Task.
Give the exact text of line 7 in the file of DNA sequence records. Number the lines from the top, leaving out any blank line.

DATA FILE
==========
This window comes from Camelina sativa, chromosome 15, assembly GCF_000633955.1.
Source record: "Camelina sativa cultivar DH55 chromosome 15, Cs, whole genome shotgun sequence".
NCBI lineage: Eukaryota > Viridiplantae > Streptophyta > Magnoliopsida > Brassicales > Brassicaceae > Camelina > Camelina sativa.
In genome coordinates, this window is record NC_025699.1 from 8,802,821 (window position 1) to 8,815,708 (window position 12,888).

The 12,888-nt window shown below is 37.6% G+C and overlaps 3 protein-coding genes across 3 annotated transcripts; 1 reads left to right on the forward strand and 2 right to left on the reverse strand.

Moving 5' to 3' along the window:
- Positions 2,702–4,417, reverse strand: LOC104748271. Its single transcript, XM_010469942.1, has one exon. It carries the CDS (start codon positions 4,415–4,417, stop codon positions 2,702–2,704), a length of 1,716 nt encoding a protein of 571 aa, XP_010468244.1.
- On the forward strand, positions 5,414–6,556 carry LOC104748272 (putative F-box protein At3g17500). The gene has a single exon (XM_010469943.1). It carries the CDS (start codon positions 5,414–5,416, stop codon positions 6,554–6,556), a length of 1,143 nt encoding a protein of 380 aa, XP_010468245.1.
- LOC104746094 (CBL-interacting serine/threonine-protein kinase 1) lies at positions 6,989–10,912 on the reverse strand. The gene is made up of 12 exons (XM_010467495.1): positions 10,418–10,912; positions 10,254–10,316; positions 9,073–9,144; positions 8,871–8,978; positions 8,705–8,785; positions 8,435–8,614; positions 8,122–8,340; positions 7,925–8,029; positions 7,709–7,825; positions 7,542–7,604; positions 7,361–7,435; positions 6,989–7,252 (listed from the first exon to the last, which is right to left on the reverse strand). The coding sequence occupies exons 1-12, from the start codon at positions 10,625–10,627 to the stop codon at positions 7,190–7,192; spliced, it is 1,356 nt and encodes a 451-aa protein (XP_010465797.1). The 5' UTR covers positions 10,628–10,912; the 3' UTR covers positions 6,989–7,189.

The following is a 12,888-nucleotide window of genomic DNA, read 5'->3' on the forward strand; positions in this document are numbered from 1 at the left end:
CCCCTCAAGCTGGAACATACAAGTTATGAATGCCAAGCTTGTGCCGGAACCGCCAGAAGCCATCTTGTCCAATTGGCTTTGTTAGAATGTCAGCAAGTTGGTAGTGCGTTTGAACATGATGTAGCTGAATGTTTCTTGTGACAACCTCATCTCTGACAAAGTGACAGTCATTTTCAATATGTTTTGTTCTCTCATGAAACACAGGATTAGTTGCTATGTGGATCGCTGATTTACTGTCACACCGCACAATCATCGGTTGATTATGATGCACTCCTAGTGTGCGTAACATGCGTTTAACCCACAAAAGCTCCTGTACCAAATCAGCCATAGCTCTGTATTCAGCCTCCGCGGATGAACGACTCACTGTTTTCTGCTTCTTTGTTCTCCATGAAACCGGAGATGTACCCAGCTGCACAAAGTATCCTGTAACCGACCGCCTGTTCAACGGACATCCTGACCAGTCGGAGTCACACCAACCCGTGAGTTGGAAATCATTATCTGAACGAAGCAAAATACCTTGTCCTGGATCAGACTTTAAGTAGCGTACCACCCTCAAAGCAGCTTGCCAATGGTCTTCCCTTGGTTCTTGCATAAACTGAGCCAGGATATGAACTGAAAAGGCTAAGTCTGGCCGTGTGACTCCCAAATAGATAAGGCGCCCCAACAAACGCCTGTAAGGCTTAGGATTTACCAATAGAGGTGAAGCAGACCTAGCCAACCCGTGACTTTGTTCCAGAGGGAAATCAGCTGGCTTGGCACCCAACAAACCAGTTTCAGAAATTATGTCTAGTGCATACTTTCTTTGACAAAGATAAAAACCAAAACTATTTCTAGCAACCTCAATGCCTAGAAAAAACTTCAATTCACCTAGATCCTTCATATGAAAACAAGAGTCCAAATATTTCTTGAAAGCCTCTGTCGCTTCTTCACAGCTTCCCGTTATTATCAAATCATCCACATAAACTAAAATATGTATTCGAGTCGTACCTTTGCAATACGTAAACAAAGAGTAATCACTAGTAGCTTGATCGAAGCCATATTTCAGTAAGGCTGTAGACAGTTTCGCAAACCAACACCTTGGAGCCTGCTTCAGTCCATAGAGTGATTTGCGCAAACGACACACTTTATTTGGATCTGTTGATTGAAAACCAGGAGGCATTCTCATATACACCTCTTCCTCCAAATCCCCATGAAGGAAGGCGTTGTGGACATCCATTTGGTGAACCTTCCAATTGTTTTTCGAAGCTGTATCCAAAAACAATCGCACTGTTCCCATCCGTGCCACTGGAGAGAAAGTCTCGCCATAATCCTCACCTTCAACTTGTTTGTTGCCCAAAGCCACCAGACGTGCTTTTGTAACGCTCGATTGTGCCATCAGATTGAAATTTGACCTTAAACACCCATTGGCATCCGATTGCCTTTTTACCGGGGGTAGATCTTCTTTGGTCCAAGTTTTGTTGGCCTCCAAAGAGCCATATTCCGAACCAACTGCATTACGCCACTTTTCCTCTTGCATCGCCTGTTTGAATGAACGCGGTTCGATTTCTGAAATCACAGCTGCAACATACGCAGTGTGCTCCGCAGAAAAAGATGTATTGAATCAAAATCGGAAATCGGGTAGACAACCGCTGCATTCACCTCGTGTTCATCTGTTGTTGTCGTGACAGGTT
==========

- Positions 2,702–4,417, reverse strand: LOC104748271. Its single transcript, XM_010469942.1, has one exon. It carries the CDS (start codon positions 4,415–4,417, stop codon positions 2,702–2,704), a length of 1,716 nt encoding a protein of 571 aa, XP_010468244.1.